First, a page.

Understanding the 1099-K flow

( For Landlords) Have questions about Cozy's 1099-K process? Running into issues adding your tax entities? Read on for FAQs and troubleshooting tips. 

What information do I need to enter? 

For individuals:

We'll ask that you enter your name, address, and a Tax ID Number Type such as a Social Security Number.

For businesses:

We'll ask that you enter your name, address, and an Employer Identification Number.


I'm seeing an error message– what's happening?

1099-K error message

It helps to keep in mind that these fields needs to match exactly how it is at the IRS. 

When you enter the tax entity's EIN/SSN, the individual or business name for that number must exactly match what's on file with the IRS. 

Here are some common reasons for getting this error: 

  • If there's an abbreviation or punctuation where it shouldn't be, that could trigger an issue.
    • For example, if the IRS has your company on file as "Bluthe Real Estate, LLC" but you enter "Bluthe Real Estate LLC," that might trigger an error. 
  • If your mailing address doesn't match what the US Postal Service uses for your entity, then it may fail.

I'm a property manager for multiple clients with properties– can I enter multiple EINs and business names?

Each bank account you accept payments to within Cozy can have a dedicated and separate Tax ID number. If you're receiving rent to multiple bank accounts, you should be able to enter each relevant entity's information.

For any one bank account that received payments for more than one entity, the payments can not be separated at our level. Instead, you'd need to assign just one entity to that bank account. If it does qualify for a 1099-K, then the entity you linked will become a "nominee" for the other relevant entities.

From there, you (or the entity you used if not yourself) can then file their own 1099s to disburse (or break out) the amounts to the appropriate entities. We recommend talking to a tax professional about that when the time comes – it's not super difficult, just adds an extra step. This IRS link explains that process a bit: IRS 1099-K Resources


We manage for multiple clients but only one might meet the 1099-K requirements (collect over 200 payments and $20,000 in a calendar year). Why am I required to fill out this tax information for everyone?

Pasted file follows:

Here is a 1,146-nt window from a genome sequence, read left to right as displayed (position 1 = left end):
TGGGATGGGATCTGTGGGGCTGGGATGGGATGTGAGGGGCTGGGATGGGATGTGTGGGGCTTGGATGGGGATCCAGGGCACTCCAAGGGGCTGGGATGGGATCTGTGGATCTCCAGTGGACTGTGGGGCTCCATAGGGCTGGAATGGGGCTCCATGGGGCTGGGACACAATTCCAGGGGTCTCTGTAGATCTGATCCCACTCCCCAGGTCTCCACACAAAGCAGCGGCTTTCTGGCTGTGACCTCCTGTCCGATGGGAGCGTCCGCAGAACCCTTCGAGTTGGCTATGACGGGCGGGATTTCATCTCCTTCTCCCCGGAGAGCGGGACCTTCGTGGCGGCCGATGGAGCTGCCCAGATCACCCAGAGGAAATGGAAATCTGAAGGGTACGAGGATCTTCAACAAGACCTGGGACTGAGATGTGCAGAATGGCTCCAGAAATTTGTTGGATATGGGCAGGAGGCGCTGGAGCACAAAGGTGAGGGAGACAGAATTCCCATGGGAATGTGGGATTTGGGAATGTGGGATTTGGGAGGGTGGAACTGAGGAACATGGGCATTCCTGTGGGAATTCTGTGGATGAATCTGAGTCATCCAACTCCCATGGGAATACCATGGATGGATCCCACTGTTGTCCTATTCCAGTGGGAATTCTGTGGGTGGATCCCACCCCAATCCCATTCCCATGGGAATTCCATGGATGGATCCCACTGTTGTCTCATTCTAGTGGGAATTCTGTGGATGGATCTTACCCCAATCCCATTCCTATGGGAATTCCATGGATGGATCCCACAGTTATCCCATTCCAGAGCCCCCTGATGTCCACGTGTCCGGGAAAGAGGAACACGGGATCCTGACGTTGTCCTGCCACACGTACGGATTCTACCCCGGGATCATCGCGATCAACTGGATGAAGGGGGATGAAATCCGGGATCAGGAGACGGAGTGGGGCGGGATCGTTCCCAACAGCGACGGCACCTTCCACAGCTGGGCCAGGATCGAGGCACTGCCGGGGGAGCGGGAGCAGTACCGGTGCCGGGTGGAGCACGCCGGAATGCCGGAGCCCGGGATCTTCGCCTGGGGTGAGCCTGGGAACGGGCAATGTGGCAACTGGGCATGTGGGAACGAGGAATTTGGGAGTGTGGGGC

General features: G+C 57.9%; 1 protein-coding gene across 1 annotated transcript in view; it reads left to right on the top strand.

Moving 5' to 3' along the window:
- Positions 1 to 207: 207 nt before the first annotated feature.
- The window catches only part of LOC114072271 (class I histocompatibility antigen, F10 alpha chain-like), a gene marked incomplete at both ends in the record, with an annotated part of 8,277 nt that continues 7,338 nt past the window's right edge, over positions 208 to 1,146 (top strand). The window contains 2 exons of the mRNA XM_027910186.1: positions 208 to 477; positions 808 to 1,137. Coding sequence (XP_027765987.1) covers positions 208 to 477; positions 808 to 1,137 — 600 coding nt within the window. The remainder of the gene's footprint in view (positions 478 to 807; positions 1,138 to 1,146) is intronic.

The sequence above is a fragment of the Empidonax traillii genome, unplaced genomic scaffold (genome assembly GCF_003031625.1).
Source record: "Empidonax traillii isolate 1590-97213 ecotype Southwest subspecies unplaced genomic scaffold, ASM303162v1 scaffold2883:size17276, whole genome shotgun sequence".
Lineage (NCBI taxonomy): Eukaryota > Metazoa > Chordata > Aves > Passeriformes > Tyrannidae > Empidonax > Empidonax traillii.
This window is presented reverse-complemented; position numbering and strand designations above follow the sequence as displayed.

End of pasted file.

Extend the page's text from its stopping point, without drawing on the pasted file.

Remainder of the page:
This is something we can't bypass. While it is not a regulation or law change, it's a choice our accounting team made to further prevent mistakes before they happen, and completely ensure accuracy and such come tax season.


We're a property management company and the rents we receive are not income to us but to the owners of the properties. I feel uncomfortable asking and entering their Social Security numbers.

Entering the required information for every active bank account (regardless of if you expect it to qualify) is not something we can not bypass– sorry about this.

If you're able to get the information for each entity, they would not need to be re-verified in the future. The information is also not and will not ever be used or accessed for any other purpose, and is completely encrypted. If any given entity never qualifies, their information will never be accessed.


I still need to add a tax entity for one or more of my bank accounts. Will my payments go through this month? 

Yes, this month's payments will most likely go through. We send you several email warnings about 1099-K issues before your payments stop processing. That said, we recommend you add your tax entity details ASAP to avoid any payment delays. 


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